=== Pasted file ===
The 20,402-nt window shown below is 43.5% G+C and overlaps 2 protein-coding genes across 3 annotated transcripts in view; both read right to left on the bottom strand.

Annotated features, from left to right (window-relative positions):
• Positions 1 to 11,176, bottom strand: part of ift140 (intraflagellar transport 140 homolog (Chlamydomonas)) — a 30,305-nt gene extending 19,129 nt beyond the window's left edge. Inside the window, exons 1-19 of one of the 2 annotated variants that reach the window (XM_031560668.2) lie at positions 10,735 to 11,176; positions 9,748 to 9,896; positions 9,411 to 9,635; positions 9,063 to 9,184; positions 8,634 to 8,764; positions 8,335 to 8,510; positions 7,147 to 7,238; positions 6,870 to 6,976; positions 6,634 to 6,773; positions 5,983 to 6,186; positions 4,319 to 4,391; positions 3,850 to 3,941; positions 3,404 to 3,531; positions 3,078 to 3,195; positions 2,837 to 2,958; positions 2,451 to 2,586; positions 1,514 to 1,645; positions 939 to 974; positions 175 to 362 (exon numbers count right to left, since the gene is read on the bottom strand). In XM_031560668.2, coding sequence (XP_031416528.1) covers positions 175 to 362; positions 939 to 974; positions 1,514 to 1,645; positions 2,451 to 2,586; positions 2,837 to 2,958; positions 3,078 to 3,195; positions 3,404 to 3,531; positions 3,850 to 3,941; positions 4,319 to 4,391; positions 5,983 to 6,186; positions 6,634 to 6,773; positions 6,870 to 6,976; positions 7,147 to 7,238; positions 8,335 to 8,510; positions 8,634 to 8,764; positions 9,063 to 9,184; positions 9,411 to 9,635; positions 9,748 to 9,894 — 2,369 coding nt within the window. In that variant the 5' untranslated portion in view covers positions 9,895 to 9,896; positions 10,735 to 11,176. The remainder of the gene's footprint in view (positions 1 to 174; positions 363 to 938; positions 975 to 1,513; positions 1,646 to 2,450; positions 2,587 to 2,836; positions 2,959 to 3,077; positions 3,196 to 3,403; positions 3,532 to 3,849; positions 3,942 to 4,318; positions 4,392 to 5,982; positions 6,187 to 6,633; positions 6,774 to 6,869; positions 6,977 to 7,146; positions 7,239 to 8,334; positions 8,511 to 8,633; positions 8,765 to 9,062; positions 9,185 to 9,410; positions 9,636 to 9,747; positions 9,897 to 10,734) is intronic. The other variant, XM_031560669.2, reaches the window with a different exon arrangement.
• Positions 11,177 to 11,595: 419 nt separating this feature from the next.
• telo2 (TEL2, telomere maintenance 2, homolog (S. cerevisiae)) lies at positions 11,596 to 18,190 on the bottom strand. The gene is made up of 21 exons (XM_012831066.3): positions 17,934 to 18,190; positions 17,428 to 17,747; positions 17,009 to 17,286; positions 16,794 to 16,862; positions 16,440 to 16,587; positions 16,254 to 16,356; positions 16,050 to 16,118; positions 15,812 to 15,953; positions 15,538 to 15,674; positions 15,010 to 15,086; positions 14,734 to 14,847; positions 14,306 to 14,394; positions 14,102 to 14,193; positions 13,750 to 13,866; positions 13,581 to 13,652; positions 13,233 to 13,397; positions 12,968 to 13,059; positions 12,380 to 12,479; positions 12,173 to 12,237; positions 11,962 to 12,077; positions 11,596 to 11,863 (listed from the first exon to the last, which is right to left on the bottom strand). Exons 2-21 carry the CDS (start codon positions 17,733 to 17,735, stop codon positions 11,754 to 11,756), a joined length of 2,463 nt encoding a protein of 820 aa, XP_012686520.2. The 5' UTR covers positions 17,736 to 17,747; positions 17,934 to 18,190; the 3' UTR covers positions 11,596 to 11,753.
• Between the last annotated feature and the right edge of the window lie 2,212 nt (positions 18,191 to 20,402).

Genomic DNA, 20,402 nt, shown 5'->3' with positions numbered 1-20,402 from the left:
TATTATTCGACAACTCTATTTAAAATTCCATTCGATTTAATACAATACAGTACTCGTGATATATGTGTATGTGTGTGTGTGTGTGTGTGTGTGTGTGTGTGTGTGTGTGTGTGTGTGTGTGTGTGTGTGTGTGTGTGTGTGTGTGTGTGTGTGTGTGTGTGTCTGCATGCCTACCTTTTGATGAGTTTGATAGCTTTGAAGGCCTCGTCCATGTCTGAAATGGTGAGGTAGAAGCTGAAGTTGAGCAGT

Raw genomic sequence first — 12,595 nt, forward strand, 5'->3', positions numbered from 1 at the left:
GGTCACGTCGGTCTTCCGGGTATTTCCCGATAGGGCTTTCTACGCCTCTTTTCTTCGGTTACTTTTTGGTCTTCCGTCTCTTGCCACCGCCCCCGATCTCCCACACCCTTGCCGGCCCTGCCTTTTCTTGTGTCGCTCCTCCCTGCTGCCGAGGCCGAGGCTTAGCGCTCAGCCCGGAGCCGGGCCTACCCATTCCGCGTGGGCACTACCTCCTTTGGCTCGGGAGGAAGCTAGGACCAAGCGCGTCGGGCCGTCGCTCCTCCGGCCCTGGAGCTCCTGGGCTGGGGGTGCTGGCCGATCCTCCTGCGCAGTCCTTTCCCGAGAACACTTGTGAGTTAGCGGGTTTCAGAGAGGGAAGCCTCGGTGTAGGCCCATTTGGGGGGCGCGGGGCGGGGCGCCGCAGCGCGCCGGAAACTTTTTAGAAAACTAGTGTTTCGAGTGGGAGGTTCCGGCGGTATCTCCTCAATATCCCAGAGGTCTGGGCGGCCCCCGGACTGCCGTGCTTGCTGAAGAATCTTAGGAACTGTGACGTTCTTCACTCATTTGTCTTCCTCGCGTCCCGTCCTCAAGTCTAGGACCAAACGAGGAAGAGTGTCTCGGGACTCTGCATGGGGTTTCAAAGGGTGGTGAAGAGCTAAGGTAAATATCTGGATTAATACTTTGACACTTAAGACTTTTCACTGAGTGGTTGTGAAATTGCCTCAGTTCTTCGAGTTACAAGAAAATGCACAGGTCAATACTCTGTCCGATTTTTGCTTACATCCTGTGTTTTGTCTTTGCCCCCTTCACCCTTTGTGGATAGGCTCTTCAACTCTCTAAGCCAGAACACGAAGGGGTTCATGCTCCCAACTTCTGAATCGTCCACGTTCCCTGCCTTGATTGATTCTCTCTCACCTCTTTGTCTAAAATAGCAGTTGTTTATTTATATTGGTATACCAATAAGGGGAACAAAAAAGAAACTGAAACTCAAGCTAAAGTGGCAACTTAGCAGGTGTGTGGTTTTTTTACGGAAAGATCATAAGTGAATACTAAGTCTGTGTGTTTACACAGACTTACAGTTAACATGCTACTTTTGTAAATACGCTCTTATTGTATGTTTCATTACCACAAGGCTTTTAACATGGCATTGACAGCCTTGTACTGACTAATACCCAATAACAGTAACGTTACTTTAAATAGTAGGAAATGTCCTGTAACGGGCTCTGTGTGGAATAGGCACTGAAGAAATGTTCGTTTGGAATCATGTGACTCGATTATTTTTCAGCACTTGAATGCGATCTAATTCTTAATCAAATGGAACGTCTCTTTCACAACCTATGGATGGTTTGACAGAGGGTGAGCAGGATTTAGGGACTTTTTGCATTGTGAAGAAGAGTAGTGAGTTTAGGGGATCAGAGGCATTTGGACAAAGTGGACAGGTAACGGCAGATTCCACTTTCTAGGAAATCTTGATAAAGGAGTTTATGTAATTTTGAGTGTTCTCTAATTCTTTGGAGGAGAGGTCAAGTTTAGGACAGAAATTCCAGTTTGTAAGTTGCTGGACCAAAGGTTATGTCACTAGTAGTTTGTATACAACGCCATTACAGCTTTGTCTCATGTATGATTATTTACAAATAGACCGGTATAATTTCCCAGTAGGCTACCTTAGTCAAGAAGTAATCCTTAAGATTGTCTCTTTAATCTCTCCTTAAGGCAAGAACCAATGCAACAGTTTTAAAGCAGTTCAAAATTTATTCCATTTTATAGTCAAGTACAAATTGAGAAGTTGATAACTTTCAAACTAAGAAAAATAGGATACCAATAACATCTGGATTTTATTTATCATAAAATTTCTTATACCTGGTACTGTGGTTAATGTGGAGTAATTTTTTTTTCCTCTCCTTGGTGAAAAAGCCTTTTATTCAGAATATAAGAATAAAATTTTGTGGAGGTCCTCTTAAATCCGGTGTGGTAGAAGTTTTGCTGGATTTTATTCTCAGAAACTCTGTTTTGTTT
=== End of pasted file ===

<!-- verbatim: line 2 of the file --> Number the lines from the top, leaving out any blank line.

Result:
Annotated features, from left to right (window-relative positions):